And You Thought Your Move Was Hard
The mistakes of failed resettlement efforts aren't lost on Kristina Peterson. As director of the Houma, Louisiana-based nonprofit Lowlander Center, Peterson, a self-described "grassroots planner," helped design a strategy to avoid those mistakes in Isle de Jean Charles. "Without the full engagement of the community's residents," as well as the people who would become their new neighbors, she wrote with a colleague last year, "the resettlement will fail."
It wouldn't be the first time. In 2002, when the U.S. Army Corps of Engineers decided on the boundaries of a new levee system for the area -- a decision made independently of the state -- it concluded that extending the levee around Isle de Jean Charles wasn't worth the expense. The Corps offered to help the residents move, but only if everyone agreed. They didn't.
In 2009, after hurricanes Gustav and Ike left Island Road impassable, the parish offered to help the islanders move to the town of Bourg, 20 minutes north. This time, it was the residents of Bourg who resisted. "They move them Indians in, it's gonna devalue our property," Naquin recalled hearing outside a council meeting.
Then, in 2012, Hurricane Sandy devastated the Eastern Seaboard. Congress responded by providing money for easing the damage of future storms. "The argument was, it could be you next," McFadden told me. "We had a billion dollars we could target to not just recovery, but resilient recovery. It was a one-time opportunity for us."
HUD used the money to fund "innovative resilience projects to better prepare communities for future storms." Louisiana applied, calling the residents of Isle de Jean Charles "ideally positioned to develop and test resettlement adaptive methodologies because their need to resettle has become urgent."
Sitting at her kitchen table, Peterson listed the features that would make the islanders' new home one they would want to live in: Communal space. Geothermal energy. A day care and health clinic. A FEMA-approved evacuation shelter. A recreation area. Sustainable agriculture. A treebreak around the community. A guesthouse for academics and journalists.
Peterson conceded it would be expensive. "You have to do something really well in order to be able to attract the sort of money you need to be able to do it," she said. In other words, the new community has to be enticing enough to draw most of the residents off Isle de Jean Charles, or future efforts won't get funding.
But too much spending also could doom future projects. "If we want to have a model that's replicable, we've got to have a model that's affordable," said Pat Forbes, director of Louisiana's Office of Community Development.
There are other questions about the resettlement that still have to be answered, including where it will be built and the time to completion. Meanwhile, the number of towns that may want to follow Isle de Jean Charles' example will only grow. Peterson took out a U.S. Geological Survey map. Red marked projected land loss in coastal Louisiana by 2050; she estimated some 100 communities were in that zone. That could be just the start. McFadden, the HUD official, noted that 5 percent of the U.S. population lives in a flood plain.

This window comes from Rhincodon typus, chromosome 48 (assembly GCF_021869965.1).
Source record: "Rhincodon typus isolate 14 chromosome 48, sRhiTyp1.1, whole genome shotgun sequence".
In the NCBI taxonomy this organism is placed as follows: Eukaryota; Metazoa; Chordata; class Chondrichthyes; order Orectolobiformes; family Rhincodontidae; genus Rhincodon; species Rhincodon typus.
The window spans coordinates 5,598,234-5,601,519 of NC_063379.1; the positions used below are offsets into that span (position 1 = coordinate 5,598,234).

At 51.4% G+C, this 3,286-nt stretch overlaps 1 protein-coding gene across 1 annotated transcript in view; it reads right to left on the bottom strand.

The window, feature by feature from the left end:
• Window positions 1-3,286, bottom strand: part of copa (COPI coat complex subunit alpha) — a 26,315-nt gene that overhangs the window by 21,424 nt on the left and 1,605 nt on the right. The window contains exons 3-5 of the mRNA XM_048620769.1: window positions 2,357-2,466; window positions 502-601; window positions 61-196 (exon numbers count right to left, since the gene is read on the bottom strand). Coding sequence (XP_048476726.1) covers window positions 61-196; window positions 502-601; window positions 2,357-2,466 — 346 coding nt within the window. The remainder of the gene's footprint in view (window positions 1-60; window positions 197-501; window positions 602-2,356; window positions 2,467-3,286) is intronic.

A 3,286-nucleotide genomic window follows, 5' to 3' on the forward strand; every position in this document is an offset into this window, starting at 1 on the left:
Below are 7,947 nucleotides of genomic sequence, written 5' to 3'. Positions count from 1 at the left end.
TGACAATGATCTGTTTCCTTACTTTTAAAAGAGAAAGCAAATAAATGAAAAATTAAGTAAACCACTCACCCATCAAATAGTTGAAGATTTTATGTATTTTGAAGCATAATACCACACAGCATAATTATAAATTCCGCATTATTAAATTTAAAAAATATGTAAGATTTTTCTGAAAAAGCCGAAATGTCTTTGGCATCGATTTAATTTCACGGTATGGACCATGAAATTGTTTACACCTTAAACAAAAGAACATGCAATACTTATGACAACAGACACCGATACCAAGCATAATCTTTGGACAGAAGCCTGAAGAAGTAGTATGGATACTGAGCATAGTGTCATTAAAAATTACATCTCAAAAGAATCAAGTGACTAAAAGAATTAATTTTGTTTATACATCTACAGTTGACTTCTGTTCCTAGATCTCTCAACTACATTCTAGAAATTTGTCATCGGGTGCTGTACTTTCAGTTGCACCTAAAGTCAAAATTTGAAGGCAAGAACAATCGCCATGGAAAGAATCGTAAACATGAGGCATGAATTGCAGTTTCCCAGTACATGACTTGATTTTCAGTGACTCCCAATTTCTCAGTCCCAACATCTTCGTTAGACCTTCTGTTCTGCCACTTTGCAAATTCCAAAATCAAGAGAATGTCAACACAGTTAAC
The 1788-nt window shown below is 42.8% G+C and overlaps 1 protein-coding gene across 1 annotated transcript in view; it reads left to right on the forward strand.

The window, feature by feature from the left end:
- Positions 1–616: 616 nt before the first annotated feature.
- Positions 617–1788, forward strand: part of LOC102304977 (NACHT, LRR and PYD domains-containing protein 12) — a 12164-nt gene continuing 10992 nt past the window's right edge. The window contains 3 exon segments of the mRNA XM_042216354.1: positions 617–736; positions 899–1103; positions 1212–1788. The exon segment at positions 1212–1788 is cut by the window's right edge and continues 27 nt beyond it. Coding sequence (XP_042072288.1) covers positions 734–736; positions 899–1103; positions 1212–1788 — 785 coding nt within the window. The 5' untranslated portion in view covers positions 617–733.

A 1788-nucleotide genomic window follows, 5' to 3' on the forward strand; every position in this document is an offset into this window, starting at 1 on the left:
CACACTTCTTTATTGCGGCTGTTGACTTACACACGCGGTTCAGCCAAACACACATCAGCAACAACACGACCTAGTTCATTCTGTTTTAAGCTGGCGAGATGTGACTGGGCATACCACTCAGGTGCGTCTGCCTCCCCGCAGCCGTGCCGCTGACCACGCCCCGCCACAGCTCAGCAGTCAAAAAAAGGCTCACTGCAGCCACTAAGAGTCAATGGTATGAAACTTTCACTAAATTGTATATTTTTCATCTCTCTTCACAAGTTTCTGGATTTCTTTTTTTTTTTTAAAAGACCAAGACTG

"All of these communities are going to have to move at some point," Peterson said. "What are you going to do?"
Isle de Jean Charles may show how to resettle a community imperiled by climate change. It won't answer a question that's probably more important: How should the government decide who has to move?
The arm of government with the most responsibility for that question is the Army Corps of Engineers, whose decision to leave the island outside its new levee marked the eventual end of the community. Yet it's also the arm with the least accountability. State and HUD officials told me they have no ability to influence what the Corps decides.
Moreover, the Corps’ approach to deciding which community to protect ignores the social cost of losing a town. "You're looking at an intrinsic value to the people that are there," Ricky Boyett, a Corps spokesman, told me. "We're not looking at that. What we're looking at is, we're doing it through a mathematical formula for calculating the damage."
The Corps' refusal to consider any value that can't be quantified has a certain Spock-like appeal, but responding to climate change requires a more nuanced accounting. Suppose two towns of equal size require flood protection but there's only enough money to save one. Choosing the town with higher property values is a rational option. But it might not be a just one.
The opposite of a mathematical formula is for governments to help based on political influence alone. And McFadden, when asked if Isle de Jean Charles creates a precedent for other towns in jeopardy, said there's not enough money for everyone.
As the number of Americans at risk from climate change increases, so will the need for a consistent and transparent standard for deciding which towns get protected, which get moved, and which are left to fend for themselves. Creating that standard is beyond the scope of any one agency; it will require the attention of Congress and, ultimately, voters. The alternatives are arbitrariness, rationing, or an especially existential brand of political favoritism.
On one of my visits to Isle de Jean Charles, a man named Chris Brunet invited me up to the deck of his house, maybe 12 feet above ground. We were just high enough to catch the sun reflecting off the long stretch of water beyond the island's edge. He said he would miss the view.
Worse, the forces making the island uninhabitable -- global warming, oil and gas exploration, the path of federal levees -- were beyond his control. "That can't be held against no one in this community," Brunet said. "I didn't cause all of this."
This column does not necessarily reflect the opinion of the editorial board or Bloomberg LP and its owners.
To contact the author of this story:
Christopher Flavelle at email@example.com
To contact the editor responsible for this story:
Brooke Sample at firstname.lastname@example.org